In this week-long series, NFL Network analysts examine the notable Year 2 players at different position groups who are poised for a breakout campaign in 2021. Today, Nate Burleson spotlights seven wide receivers.
The No. 22 overall pick in the 2020 NFL Draft led the Minnesota Vikings in targets (125), receptions (88) and receiving yards (1,400), making an impressive push for the Offensive Rookie of the Year award. But while Jefferson was one of the big stories from this deep and talented wide receiver class, there are plenty of others who are still looking to take the league by storm.
Here are seven second-year wideouts with serious breakout potential in 2021.
Year 1: 16 games | 109 targets | 62 rec. | 873 yds | 9 TDs
Claypool was a great addition to the Steelers' passing attack last season. He was unstoppable at getting in the end zone at times thanks to his route running and tracking skills, but I'm looking for more consistency in Year 2 from the raw talent. Once he learns how to condense his size and play in the slot to take advantage of shorter cornerbacks and nickels, Claypool will find his floor around 80 yards per game. He's very capable of putting up high numbers week in and week out, with the potential to become one of the game's best red-zone targets. Especially in a 17-week regular season, I think Claypool could even flirt with Davante Adams-like TD numbers. Glad he agrees.
Year 1: 16 games | 108 targets | 67 rec. | 908 yds | 6 TDs
After just one season, Higgins is already one of my favorite receivers in the NFL. The rangy playmaker is so much fun to watch. He has a long wingspan and shows similarities to ex-Bengal A.J. Green, who the team let walk this offseason in part due to Higgins' promising rookie campaign, in which he led the team in receiving yards and TDs. With a confident Joe Burrow back from injury and rookie Ja'Marr Chase playing opposite Higgins, I see a huge leap in Higgins' numbers this fall. The former Clemson standout is just scratching the surface and still has room to grow, having not yet fully filled out physically at 22 years old. Higgins at this stage reminds me a lot of my former teammate Calvin Johnson, who was a threat early in his career but then transitioned into Megatron after putting in time in the weight room. Johnson's transformation into a dominant WR is a big reason he's getting enshrined into the Pro Football Hall of Fame this weekend.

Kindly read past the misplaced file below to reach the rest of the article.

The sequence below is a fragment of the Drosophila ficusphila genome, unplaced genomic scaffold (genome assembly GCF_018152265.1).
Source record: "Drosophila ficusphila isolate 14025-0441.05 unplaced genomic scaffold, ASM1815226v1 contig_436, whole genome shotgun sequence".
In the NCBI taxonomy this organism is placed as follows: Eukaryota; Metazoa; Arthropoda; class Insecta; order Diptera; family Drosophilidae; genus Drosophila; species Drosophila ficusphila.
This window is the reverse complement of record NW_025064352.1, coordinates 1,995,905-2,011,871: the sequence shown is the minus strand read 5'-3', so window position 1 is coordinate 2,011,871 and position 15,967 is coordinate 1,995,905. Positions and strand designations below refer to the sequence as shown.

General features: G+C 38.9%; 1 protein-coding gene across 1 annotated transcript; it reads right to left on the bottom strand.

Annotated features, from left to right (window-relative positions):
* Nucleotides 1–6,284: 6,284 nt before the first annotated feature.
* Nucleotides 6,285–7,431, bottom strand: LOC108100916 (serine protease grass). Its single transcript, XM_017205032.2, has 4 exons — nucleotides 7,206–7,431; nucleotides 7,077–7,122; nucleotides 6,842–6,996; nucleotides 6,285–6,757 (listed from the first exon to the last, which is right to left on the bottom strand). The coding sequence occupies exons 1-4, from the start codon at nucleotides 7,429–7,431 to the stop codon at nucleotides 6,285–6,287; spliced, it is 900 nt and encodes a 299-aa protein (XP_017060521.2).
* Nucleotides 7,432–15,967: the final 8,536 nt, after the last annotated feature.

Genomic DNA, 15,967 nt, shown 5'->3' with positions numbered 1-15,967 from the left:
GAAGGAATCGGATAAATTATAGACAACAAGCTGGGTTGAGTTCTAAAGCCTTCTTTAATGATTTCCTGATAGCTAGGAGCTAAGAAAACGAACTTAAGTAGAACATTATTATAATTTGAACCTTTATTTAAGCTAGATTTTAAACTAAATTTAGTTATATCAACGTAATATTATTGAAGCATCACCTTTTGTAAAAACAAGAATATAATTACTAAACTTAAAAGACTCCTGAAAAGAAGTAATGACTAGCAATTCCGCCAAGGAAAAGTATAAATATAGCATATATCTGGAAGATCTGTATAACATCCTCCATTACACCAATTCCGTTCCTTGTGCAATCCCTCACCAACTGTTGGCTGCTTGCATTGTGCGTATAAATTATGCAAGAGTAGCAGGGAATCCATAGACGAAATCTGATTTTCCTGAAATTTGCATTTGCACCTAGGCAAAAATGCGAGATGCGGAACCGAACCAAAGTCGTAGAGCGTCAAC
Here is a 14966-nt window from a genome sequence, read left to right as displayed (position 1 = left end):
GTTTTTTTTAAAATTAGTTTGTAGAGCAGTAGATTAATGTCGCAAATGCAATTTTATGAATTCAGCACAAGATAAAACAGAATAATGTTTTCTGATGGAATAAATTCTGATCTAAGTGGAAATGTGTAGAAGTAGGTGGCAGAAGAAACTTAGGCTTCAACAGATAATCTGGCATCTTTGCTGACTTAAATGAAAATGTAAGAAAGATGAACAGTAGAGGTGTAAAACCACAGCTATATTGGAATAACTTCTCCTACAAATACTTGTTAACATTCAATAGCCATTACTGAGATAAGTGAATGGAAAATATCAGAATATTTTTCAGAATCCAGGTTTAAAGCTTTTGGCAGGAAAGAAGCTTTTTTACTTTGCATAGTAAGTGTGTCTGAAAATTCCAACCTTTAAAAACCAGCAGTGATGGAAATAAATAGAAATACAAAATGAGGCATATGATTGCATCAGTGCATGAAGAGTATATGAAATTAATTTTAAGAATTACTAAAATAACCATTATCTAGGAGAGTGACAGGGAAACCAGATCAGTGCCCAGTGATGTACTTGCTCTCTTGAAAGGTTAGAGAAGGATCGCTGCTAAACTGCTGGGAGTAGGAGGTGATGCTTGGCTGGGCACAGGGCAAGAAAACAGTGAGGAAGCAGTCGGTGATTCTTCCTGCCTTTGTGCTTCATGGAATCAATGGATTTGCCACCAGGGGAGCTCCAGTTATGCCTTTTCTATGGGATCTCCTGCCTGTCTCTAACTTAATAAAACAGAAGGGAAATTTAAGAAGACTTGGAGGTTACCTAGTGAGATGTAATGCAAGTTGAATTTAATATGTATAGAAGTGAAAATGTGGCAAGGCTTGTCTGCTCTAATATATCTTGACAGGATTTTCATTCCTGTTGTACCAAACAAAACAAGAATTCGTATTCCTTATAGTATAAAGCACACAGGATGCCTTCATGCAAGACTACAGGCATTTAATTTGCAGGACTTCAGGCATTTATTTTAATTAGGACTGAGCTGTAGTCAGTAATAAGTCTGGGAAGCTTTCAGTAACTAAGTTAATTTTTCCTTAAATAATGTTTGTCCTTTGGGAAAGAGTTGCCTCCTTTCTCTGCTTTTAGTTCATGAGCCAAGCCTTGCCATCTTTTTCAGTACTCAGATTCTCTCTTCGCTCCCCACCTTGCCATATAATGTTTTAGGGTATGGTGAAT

Year 1: 16 games | 31 targets | 19 rec. | 220 yds | 1 TD
Jefferson used to come around our practices in Detroit, where his dad, Shawn, was my wide receivers coach. He was a young teenager back then, but I could see he had something special, and sure enough, here we are. Jefferson enters his second season after an inconsistent but flash-filled rookie campaign with a real chance to solidify the WR3 spot in Sean McVay's offense this fall. He'll have to beat out veteran DeSean Jackson and rookie Tutu Atwell, but Jefferson knows the offense, is a true route runner and is a guy who can move the sticks with Robert Woods and Cooper Kupp demanding much of the defense's attention.
Year 1: 16 games | 113 targets | 52 rec. | 856 yds | 3 TDs
Hauling in less than half of his targets in 2020 was the result of having inconsistent quarterback play and a case of the drops. Jeudy has acknowledged the drops -- finishing with the second-most (12) by a WR in 2020, according to PFF -- and his determination to improve looks to be paying off, as reports coming out of camp suggest he's playing much better than we saw a year ago. With (hopefully) more consistent QB play, an improved Jeudy looks poised to feast on the perimeter with his speed and route-running ability complementing a healthy and ready-to-rock Courtland Sutton.
Year 1: 16 games | 111 targets | 74 rec. | 935 yds | 5 TDs | 10 att. | 82 rush yds | 1 TD
Lamb was knocking on the door of 1,000 yards last season and that was without star quarterback Dak Prescott under center for the majority of the year. Putting up so much production catching balls from a hodpodge of QBs has to excite Cowboys fans. Lamb was great at adjusting to the ball when was in the air and showed flashes of polished route running. Imagine what Lamb can do with a year under his belt and Dak (presumably) back on the field. This offense has a lot of confidence in Lamb and no disrespect to Amari Cooper, who started camp on the PUP list after having ankle surgery, but the young playmaker will be the Cowboys' No. 1 receiver before too long.
Year 1: 13 games | 43 targets | 26 rec. | 452 yds | 2 TDs
There's one thing you can't coach in any sport: speed. And Ruggs has it. He's a burner who takes the top of the defense but who's also willing to go across the middle. His rookie performance didn't quite live up to his draft standing as the first of six wideouts selected in the first round -- he and Jalen Reagor were the only two from that group with less than 700 receiving yards in 2020 -- but the excitement in camp surrounding a bulked up Ruggs is reason enough to believe he'll show out in 2021. And he'll need to in a make-or-break year for everyone within the organization.
Year 1: 14 games | 79 targets | 58 rec. | 600 yds | 5 TDs | 18 att. | 91 rush yds
Shenault brings so much to the table for the Jaguars' offense as a physical wide receiver and a slippery ball-carrier. One of the few offensive bright spots in 2020, he feels like his light will be bigger and brighter after focusing on his health, mentality and craft during the offseason. If this this young, hungry receiver can quickly earn the trust of No. 1 overall pick Trevor Lawrence, Shenault should easily build off his rookie production.